North Korean soldiers in Sakju County, North Pyongan Province covid-19 facilities
In this file photo, North Korean soldiers are seen in Sakju County, North Pyongan Province. (Daily NK)

North Korean authorities are supplying COVID-19 medications to Pyongyang and other areas of the country with support of the military, but ordinary soldiers are suffering deplorable conditions due to a medicine shortage. 

According to a Daily NK military source based in North Hwanghae Province yesterday, the headquarters of the Second Corps has been isolating soldiers with symptoms of COVID-19, designating one room in the barracks per unit at the battalion level and below as a quarantine facility. 

Not only has the distribution system collapsed for frontline units, but ever since North Korea declared the “maximum emergency epidemic prevention system” following the first official outbreak of COVID-19, soldiers have been strictly banned from making contact with people outside their bases. This has made it challenging for them to obtain even basic medicines. 

Meanwhile, the country’s Ministry of Defense is focused on supplying Pyongyang with medicines based on a special order prioritizing medicine distribution in the capital city. In short, even though the military suffers from a lack of medicine, the authorities are mobilizing troops anyway to ensure that drugs are properly distributed in Pyongyang. 

Ultimately, with the priority on distributing medicine to Pyongyang, soldiers suffering from fevers and others placed in isolation are not receiving proper prescriptions or treatments. 

The source said fever cases in units under the direct command of corps headquarters are isolated for 10 days in a barracks room in accordance with diagnoses handed down by infirmaries.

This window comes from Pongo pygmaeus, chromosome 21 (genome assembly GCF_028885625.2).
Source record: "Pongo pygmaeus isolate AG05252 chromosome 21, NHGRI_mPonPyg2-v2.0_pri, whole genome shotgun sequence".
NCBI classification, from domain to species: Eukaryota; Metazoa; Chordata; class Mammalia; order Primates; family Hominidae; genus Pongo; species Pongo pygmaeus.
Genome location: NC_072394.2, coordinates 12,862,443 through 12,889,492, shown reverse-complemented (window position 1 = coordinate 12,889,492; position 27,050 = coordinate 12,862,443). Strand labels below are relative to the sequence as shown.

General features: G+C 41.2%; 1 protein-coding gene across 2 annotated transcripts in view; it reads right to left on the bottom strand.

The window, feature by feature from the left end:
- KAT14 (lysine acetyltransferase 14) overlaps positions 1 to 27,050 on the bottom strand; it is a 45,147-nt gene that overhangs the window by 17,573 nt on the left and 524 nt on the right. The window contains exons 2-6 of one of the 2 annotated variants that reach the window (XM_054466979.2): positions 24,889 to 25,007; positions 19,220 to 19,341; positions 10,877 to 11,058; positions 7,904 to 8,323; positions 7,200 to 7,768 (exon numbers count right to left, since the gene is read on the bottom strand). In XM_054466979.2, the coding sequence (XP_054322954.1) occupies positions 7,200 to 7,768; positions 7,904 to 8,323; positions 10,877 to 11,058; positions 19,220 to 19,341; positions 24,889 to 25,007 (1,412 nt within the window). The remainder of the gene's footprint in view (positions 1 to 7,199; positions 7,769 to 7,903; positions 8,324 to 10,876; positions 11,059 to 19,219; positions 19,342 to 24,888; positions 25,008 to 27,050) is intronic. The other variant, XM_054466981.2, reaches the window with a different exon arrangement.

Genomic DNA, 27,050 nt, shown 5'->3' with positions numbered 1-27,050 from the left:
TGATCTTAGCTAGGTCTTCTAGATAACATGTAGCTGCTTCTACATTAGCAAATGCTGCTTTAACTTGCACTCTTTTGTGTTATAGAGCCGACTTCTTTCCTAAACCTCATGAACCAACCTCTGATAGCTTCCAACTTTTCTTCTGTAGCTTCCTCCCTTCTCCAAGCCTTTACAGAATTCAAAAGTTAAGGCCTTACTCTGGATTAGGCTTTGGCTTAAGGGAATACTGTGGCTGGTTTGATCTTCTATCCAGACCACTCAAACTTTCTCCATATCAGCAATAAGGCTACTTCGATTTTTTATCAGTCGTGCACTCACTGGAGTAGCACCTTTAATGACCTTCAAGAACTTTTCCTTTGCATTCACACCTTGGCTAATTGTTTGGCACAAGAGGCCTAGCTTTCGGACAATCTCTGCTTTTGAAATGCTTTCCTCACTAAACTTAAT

“But they get no medicine [in isolation] at all,” he said, adding, “After they get out of isolation, soldiers are given just six domestically made aspirins — two days’ worth — and two pills of Cheongsimhwan [a traditional Korean medicine].”

Another Daily NK source in the military said military doctors go around the quarantine rooms every day to check the condition of the patients. 

“But to soldiers who complain of fever or throat pain, they simply spout ideological remarks like, ‘Endure with the soldier’s spirit’ or ‘Your revolutionary conviction must be weak that you can’t endure even this amount of pain,’” he said. 

Some North Koreans say that soldiers face an even more critical situation than Pyongyang residents given that they are at serious risk of group infections due to their communal lifestyles, which involves eating and sleeping in the same barracks.

Daily NK understands some soldiers have even deserted their posts, tired of the lockdowns and isolation. 

A military source in Pyongyang said military police with the “emergency anti-epidemic mobile teams” are frequently catching and returning AWOL soldiers, who are strongly punished “for disgracing the Korean People’s Army.” Rules regarding lockdowns and isolation for soldiers are being strengthened to prevent these incidents from reoccurring, he added. 

“Military police were entirely withdrawn from downtown Pyongyang in accordance with the transition to the maximum emergency epidemic prevention system, but with the number of AWOL soldiers continuously increasing, the authorities decided from May 19 to redeploy military police in downtown Pyongyang,” he reported. 

The source further said that the General Staff Department has ordered unit staff departments and operational departments to classify AWOL soldiers as wartime deserters and punish them under wartime law.

“Everyone caught is being punished, ending the previous practice of forgiving new soldiers who enlisted in April or May,” he added. 

At the Second Corps, around 10 soldiers who had joined the military just one or two months previously deserted about a week apart from each other after complaining of hunger and fevers. 

In response, the Ministry of Defense’s manpower bureau ordered soldiers in training camps to carry out normal duties in the morning and take naps after lunch. The order was issued to corps headquarters, and new recruits have been sleeping in the afternoon starting on May 20, the Pyongyang-based source said.

Translated by David Black. Edited by Robert Lauler. 

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